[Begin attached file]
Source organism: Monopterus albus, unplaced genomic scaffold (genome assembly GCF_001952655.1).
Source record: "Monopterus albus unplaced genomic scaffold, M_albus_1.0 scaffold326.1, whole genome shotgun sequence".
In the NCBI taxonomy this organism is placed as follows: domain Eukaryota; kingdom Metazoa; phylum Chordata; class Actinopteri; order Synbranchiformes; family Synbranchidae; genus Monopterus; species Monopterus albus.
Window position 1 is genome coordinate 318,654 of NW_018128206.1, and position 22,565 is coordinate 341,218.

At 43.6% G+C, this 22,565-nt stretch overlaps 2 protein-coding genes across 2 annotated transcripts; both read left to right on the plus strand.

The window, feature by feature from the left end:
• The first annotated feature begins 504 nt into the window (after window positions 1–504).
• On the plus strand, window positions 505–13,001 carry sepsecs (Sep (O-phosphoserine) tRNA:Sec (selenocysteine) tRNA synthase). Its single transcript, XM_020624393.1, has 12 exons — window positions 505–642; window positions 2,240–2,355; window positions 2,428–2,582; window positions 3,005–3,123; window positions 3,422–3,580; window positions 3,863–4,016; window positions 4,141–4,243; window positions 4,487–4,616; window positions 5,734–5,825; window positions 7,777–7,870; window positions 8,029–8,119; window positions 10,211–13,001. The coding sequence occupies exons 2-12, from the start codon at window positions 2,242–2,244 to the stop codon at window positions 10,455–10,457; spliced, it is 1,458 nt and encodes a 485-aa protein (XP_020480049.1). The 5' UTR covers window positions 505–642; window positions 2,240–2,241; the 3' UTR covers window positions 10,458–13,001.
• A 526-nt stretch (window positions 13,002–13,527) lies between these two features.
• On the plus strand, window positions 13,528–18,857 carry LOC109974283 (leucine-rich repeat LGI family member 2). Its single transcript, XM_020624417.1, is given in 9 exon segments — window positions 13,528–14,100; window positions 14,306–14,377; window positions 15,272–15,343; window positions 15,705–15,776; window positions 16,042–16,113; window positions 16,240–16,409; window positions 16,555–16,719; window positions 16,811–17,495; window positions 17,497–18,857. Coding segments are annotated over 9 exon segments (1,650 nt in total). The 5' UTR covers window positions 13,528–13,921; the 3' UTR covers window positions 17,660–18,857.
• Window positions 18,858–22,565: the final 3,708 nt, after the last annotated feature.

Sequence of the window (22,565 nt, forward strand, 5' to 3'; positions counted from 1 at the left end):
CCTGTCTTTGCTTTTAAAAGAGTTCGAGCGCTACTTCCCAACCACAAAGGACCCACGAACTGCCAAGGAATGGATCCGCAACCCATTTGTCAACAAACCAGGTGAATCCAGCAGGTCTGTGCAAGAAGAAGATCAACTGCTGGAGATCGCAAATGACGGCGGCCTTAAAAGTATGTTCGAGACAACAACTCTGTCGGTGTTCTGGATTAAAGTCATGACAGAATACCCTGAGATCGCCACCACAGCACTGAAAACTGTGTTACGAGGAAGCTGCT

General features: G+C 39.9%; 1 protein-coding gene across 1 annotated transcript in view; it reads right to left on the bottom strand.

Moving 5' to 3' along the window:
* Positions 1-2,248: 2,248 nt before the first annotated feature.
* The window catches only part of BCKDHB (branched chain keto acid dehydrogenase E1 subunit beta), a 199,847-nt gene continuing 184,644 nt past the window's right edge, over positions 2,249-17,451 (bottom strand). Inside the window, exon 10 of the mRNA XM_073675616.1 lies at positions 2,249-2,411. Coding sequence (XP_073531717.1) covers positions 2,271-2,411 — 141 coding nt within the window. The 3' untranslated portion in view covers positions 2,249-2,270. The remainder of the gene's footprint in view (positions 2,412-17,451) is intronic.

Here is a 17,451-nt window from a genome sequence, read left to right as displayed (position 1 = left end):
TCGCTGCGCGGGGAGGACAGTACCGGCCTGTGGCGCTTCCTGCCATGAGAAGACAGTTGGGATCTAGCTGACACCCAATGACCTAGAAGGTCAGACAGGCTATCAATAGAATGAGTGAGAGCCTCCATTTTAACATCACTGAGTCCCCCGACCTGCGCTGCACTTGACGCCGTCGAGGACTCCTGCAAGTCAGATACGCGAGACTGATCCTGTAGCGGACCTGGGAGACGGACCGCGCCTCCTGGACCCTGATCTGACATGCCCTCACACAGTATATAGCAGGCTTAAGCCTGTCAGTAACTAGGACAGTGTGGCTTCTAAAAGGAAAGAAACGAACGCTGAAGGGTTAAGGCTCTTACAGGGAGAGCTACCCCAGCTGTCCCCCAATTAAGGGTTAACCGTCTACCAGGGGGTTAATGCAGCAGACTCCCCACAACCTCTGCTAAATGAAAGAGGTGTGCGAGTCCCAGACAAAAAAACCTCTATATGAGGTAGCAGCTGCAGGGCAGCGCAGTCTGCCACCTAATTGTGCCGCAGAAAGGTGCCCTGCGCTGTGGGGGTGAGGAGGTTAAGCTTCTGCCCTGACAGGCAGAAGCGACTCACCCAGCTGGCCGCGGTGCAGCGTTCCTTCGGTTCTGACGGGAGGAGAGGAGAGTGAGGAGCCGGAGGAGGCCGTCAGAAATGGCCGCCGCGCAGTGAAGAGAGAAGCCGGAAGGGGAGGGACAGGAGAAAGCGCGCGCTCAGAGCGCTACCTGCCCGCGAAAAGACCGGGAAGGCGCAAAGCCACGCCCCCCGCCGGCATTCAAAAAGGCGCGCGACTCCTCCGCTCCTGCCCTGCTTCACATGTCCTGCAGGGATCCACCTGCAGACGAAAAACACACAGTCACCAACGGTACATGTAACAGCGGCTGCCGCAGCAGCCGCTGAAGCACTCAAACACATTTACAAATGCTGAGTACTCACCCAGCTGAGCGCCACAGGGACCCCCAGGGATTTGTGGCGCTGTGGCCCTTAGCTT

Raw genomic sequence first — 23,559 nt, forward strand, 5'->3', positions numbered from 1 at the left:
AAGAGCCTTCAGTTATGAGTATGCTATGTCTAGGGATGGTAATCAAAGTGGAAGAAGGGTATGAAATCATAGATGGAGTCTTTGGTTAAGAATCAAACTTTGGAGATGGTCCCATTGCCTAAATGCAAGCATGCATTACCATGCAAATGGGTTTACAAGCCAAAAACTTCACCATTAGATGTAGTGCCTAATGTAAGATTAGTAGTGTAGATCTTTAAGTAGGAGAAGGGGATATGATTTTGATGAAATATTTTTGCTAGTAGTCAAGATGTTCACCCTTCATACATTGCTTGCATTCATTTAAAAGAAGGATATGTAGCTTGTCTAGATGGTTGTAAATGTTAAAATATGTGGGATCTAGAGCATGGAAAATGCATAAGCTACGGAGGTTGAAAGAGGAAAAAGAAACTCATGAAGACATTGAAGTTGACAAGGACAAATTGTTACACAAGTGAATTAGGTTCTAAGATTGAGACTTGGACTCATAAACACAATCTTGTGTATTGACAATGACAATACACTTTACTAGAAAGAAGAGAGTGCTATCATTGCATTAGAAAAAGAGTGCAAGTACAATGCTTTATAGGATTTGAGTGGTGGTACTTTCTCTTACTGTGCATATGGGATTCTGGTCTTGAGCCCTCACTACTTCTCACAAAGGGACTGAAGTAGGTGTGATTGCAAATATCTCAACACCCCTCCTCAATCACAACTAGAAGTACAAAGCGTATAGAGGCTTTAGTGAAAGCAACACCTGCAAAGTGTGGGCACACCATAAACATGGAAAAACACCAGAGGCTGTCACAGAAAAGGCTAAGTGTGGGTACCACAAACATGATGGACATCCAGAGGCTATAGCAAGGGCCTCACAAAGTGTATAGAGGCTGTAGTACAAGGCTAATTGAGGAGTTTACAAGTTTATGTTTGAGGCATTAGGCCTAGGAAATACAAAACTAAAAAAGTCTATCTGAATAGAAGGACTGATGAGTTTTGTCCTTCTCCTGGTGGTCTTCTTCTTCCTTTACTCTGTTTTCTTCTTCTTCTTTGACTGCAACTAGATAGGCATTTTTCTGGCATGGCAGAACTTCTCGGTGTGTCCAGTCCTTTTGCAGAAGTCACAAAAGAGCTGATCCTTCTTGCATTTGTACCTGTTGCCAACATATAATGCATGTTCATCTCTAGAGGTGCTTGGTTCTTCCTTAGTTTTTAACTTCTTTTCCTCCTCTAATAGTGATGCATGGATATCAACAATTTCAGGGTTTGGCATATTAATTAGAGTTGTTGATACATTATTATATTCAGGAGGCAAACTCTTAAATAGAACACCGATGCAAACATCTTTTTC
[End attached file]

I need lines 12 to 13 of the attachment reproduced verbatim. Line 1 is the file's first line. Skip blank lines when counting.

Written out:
Sequence of the window (22,565 nt, forward strand, 5' to 3'; positions counted from 1 at the left end):
CCTGTCTTTGCTTTTAAAAGAGTTCGAGCGCTACTTCCCAACCACAAAGGACCCACGAACTGCCAAGGAATGGATCCGCAACCCATTTGTCAACAAACCAGGTGAATCCAGCAGGTCTGTGCAAGAAGAAGATCAACTGCTGGAGATCGCAAATGACGGCGGCCTTAAAAGTATGTTCGAGACAACAACTCTGTCGGTGTTCTGGATTAAAGTCATGACAGAATACCCTGAGATCGCCACCACAGCACTGAAAACTGTGTTACGAGGAAGCTGCT